The independent news organization of Duke University

Cost beyond means

the picture of health

Last week, Republican lawmakers pulled the American Health Care Act (AHCA), the bill they touted as the replacement for the Affordable Care Act (ACA), from consideration by the House. One of the primary concerns raised by opponents of the ACHA was access to healthcare—the Congressional Budget Office estimated that 24 million people would lose insurance coverage under the Republican plan. The fundamental issue that both the ACA and ACHA sought to address is the fact that without government or employer assistance, the cost of medical insurance and medical care is beyond the financial means of most Americans. Simply put, the cost of medical care, and thus medical insurance, is so expensive that most Americans are priced out of the market.

Both the ACA and the AHCA sought to increase access to health insurance by reducing the cost of entry into the marketplace. The ACA increased access by subsidizing plans available through the health insurance exchanges and by increasing the number of individuals covered by Medicaid. The AHCA proposed to decrease regulation of the market, in the hope that increased competition would result in lower cost options for consumers. However, they both bills contained limited provisions to fundamentally address the greatest issue facing the American Healthcare system - cost.

There are many ways to evaluate the cost of American healthcare. One way is to just look at the pure numbers. The cost of an appendectomy in the U.S. is $13,000 while a hip replacement costs over $38,000. Coronary artery bypass surgery costs just under $68,000 and the average cost for a single day in a hospital is $3,949. Approximately 62 percent of Americans have less than $1,000 dollars in savings. While this raises concerning questions about the financial choices of the American public, it also highlights how discordant the cost of healthcare is from the resources available to the average American.

Another important way to gauge the cost of care is by comparing US expenditures to peer nations. In 2010, health care expenditures amounted to 17.6 percent of US GDP, nearly twice the OECD average. Our per capita expenditures were $8,233, about $3,000 more than the three next highest spenders (Norway, Switzerland and the Netherlands) which manage to comprehensively cover a much greater portion of their population with their funds. In short, Americans are paying a lot in absolute terms, and in comparison to other industrialized nations.

Books have been written about the American Healthcare System and cost of care—which is probably the proper amount of writing that is needed to address the issue properly. The factors leading to our incredibly expensive care are multifaceted and complex. This is no one factor driving cost, just as there will be no silver bullet to fix the issue. The U.S. spends less on social services that other nations. This means that issues such as homelessness, substance abuse, and food insecurity are often addressed in medical settings. Concerns about malpractice lawsuits drive providers to practice defensive medicine—ordering unnecessary tests and imaging. A fee-for-service system financially rewards the delivery of services, procedures, and medication—not the attainment of health. Consolidation of independent medical providers and hospitals into large healthcare systems decreases the ability of insurance companies to negotiate aggressively. Many lifesaving drugs cost $100,000 or more for a course of treatment. The American government, unlike many peer nations, does not take a role in regulating the cost of medical care. There is little to no cost transparency in the American healthcare system. Few patients and few provider know the cost of the services they either use or provided; there is little ability to compare prices. These issues just represent a subset of the factors increasing the cost of care.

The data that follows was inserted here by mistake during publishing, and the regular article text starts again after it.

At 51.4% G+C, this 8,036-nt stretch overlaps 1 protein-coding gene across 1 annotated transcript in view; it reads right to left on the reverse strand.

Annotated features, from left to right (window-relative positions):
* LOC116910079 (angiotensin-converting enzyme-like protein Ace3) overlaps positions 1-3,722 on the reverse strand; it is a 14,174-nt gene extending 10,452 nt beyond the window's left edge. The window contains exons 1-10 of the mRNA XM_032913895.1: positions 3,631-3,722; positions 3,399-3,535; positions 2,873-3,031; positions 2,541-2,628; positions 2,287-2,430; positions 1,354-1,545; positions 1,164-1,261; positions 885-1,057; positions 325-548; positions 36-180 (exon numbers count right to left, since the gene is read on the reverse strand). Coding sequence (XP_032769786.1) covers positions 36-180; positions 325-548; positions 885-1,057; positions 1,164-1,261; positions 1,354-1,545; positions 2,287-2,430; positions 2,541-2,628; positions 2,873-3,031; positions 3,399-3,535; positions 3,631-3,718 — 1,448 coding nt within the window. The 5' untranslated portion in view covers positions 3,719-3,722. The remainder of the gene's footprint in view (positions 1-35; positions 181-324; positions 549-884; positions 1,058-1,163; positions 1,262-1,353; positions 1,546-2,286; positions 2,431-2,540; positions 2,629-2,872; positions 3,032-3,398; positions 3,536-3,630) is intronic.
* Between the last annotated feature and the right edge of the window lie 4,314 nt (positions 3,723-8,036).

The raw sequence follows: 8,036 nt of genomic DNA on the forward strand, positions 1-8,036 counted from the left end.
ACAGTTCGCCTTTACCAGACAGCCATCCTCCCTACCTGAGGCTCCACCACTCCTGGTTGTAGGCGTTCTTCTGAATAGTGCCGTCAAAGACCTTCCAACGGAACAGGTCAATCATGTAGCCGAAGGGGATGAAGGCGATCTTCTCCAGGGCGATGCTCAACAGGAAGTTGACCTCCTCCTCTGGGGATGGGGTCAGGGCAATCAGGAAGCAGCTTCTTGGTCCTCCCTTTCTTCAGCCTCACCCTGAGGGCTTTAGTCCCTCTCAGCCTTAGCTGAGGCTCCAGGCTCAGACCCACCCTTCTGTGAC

During the debate over the AHCA, House Representative Chaffetz stated, “Americans have choices, and they've got to make a choice. So rather than getting that new iPhone that they just love and want to go spend hundreds of dollars on that, maybe they should invest in their own health care.” The U.S. would be in a much less precarious situation if access to healthcare could be achieved by opting for a flip phone instead of a smartphone. However the cost of healthcare is many orders of magnitude greater than this difference. The cost of a brand new iPhone ($700) is quickly outpaced by the average cost of an individual premium, $393 per month. This comparison is particularly weak since a premium is just the baseline cost of having insurance—using insurance means paying for co-pays and coinsurance as well. Cutting back on discretionary spending is not enough to put health care within the reach of many American.

Until legislation is passed to explicitly address the issue of cost of care, access will always be a problem. Comprehensive legislation must be multifaceted, addressing the myriad drivers of cost. There are many barriers to change; many powerful actors, including hospitals, drug companies, device manufacturers, and physicians, have a vested financial interest in maintaining the status quo. Nevertheless, meaningful access to care cannot be achieved without addressing cost.

Lauren Groskaufmanis is a graduate student in the school of medicine. Her column, “the picture of health,” runs on alternate Fridays.


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